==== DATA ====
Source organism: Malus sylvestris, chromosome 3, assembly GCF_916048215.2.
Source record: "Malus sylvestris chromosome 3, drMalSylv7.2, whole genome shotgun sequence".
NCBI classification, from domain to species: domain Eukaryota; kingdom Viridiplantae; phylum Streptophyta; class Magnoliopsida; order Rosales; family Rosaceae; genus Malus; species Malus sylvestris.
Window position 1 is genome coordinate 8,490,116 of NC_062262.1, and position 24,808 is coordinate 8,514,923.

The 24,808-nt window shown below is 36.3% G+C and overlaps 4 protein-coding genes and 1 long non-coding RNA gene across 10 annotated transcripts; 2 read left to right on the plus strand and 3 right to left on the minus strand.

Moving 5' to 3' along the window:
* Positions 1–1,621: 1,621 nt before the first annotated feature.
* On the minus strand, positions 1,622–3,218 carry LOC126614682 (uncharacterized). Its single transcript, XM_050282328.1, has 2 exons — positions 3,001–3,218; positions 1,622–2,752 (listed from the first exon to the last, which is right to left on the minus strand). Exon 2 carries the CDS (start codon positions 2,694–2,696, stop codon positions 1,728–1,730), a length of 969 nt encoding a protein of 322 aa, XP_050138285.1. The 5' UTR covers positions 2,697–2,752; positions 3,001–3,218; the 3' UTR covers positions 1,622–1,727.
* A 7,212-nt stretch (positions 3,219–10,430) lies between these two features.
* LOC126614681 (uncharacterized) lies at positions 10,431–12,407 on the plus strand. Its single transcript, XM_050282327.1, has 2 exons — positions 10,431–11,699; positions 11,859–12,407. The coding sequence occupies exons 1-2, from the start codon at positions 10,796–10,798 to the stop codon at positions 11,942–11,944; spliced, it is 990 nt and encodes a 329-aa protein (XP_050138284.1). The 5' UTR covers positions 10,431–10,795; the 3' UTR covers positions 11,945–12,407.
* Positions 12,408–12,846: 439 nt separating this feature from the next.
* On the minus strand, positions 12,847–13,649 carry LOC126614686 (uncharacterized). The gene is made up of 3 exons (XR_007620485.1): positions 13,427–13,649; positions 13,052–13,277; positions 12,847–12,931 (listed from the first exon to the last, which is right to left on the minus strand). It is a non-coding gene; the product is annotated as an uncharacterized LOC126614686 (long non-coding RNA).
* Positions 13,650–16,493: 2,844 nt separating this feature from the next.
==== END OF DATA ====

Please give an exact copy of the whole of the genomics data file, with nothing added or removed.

Source organism: Malus sylvestris, chromosome 3, assembly GCF_916048215.2.
Source record: "Malus sylvestris chromosome 3, drMalSylv7.2, whole genome shotgun sequence".
NCBI classification, from domain to species: domain Eukaryota; kingdom Viridiplantae; phylum Streptophyta; class Magnoliopsida; order Rosales; family Rosaceae; genus Malus; species Malus sylvestris.
Window position 1 is genome coordinate 8,490,116 of NC_062262.1, and position 24,808 is coordinate 8,514,923.

The 24,808-nt window shown below is 36.3% G+C and overlaps 4 protein-coding genes and 1 long non-coding RNA gene across 10 annotated transcripts; 2 read left to right on the plus strand and 3 right to left on the minus strand.

Moving 5' to 3' along the window:
* Positions 1–1,621: 1,621 nt before the first annotated feature.
* On the minus strand, positions 1,622–3,218 carry LOC126614682 (uncharacterized). Its single transcript, XM_050282328.1, has 2 exons — positions 3,001–3,218; positions 1,622–2,752 (listed from the first exon to the last, which is right to left on the minus strand). Exon 2 carries the CDS (start codon positions 2,694–2,696, stop codon positions 1,728–1,730), a length of 969 nt encoding a protein of 322 aa, XP_050138285.1. The 5' UTR covers positions 2,697–2,752; positions 3,001–3,218; the 3' UTR covers positions 1,622–1,727.
* A 7,212-nt stretch (positions 3,219–10,430) lies between these two features.
* LOC126614681 (uncharacterized) lies at positions 10,431–12,407 on the plus strand. Its single transcript, XM_050282327.1, has 2 exons — positions 10,431–11,699; positions 11,859–12,407. The coding sequence occupies exons 1-2, from the start codon at positions 10,796–10,798 to the stop codon at positions 11,942–11,944; spliced, it is 990 nt and encodes a 329-aa protein (XP_050138284.1). The 5' UTR covers positions 10,431–10,795; the 3' UTR covers positions 11,945–12,407.
* Positions 12,408–12,846: 439 nt separating this feature from the next.
* On the minus strand, positions 12,847–13,649 carry LOC126614686 (uncharacterized). The gene is made up of 3 exons (XR_007620485.1): positions 13,427–13,649; positions 13,052–13,277; positions 12,847–12,931 (listed from the first exon to the last, which is right to left on the minus strand). It is a non-coding gene; the product is annotated as an uncharacterized LOC126614686 (long non-coding RNA).
* Positions 13,650–16,493: 2,844 nt separating this feature from the next.